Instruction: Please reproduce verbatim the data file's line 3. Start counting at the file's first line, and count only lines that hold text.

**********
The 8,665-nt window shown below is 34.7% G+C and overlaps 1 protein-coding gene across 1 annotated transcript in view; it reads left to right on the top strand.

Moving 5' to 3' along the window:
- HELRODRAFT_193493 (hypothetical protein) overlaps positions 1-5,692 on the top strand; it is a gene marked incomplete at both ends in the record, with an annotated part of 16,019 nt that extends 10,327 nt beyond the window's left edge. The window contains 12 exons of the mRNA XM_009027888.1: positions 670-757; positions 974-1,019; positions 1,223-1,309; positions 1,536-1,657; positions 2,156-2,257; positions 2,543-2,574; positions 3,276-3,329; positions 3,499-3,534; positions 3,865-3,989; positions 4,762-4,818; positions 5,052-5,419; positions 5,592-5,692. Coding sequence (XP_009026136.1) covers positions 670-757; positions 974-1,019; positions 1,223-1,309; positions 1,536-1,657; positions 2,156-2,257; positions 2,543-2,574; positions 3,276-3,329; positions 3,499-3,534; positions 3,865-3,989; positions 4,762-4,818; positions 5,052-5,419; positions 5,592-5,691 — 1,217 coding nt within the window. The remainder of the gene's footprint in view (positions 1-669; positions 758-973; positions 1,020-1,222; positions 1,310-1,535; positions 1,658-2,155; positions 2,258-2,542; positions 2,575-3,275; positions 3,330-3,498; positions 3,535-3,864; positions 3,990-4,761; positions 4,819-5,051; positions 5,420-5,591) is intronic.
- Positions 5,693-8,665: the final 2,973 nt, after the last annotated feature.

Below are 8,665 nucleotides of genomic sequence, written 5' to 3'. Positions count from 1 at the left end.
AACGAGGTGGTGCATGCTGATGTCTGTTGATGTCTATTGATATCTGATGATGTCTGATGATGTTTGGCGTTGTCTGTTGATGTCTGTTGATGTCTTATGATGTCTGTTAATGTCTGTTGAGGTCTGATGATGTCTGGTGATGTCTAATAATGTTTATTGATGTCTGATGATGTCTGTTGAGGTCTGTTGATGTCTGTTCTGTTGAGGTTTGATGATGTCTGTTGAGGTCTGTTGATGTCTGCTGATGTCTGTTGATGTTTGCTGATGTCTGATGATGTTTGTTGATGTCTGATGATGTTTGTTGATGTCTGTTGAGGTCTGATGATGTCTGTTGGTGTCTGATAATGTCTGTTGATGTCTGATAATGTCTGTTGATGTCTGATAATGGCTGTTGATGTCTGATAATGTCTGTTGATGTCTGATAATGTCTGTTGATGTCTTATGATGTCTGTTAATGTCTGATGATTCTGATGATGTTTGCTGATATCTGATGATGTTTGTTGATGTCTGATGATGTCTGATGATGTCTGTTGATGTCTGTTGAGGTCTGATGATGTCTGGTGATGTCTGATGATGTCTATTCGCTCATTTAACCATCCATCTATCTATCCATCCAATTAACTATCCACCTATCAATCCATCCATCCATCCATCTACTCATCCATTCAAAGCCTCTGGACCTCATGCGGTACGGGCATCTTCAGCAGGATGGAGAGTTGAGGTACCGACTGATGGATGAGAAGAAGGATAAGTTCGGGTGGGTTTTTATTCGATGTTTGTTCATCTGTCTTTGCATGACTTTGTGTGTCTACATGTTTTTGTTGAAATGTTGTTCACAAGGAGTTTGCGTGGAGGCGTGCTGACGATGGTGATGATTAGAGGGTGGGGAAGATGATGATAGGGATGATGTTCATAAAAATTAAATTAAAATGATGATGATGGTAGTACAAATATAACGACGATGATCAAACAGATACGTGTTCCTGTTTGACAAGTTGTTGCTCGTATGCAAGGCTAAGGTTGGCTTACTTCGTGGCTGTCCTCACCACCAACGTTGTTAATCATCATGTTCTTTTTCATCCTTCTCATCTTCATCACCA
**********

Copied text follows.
- HELRODRAFT_193493 (hypothetical protein) overlaps positions 1-5,692 on the top strand; it is a gene marked incomplete at both ends in the record, with an annotated part of 16,019 nt that extends 10,327 nt beyond the window's left edge. The window contains 12 exons of the mRNA XM_009027888.1: positions 670-757; positions 974-1,019; positions 1,223-1,309; positions 1,536-1,657; positions 2,156-2,257; positions 2,543-2,574; positions 3,276-3,329; positions 3,499-3,534; positions 3,865-3,989; positions 4,762-4,818; positions 5,052-5,419; positions 5,592-5,692. Coding sequence (XP_009026136.1) covers positions 670-757; positions 974-1,019; positions 1,223-1,309; positions 1,536-1,657; positions 2,156-2,257; positions 2,543-2,574; positions 3,276-3,329; positions 3,499-3,534; positions 3,865-3,989; positions 4,762-4,818; positions 5,052-5,419; positions 5,592-5,691 — 1,217 coding nt within the window. The remainder of the gene's footprint in view (positions 1-669; positions 758-973; positions 1,020-1,222; positions 1,310-1,535; positions 1,658-2,155; positions 2,258-2,542; positions 2,575-3,275; positions 3,330-3,498; positions 3,535-3,864; positions 3,990-4,761; positions 4,819-5,051; positions 5,420-5,591) is intronic.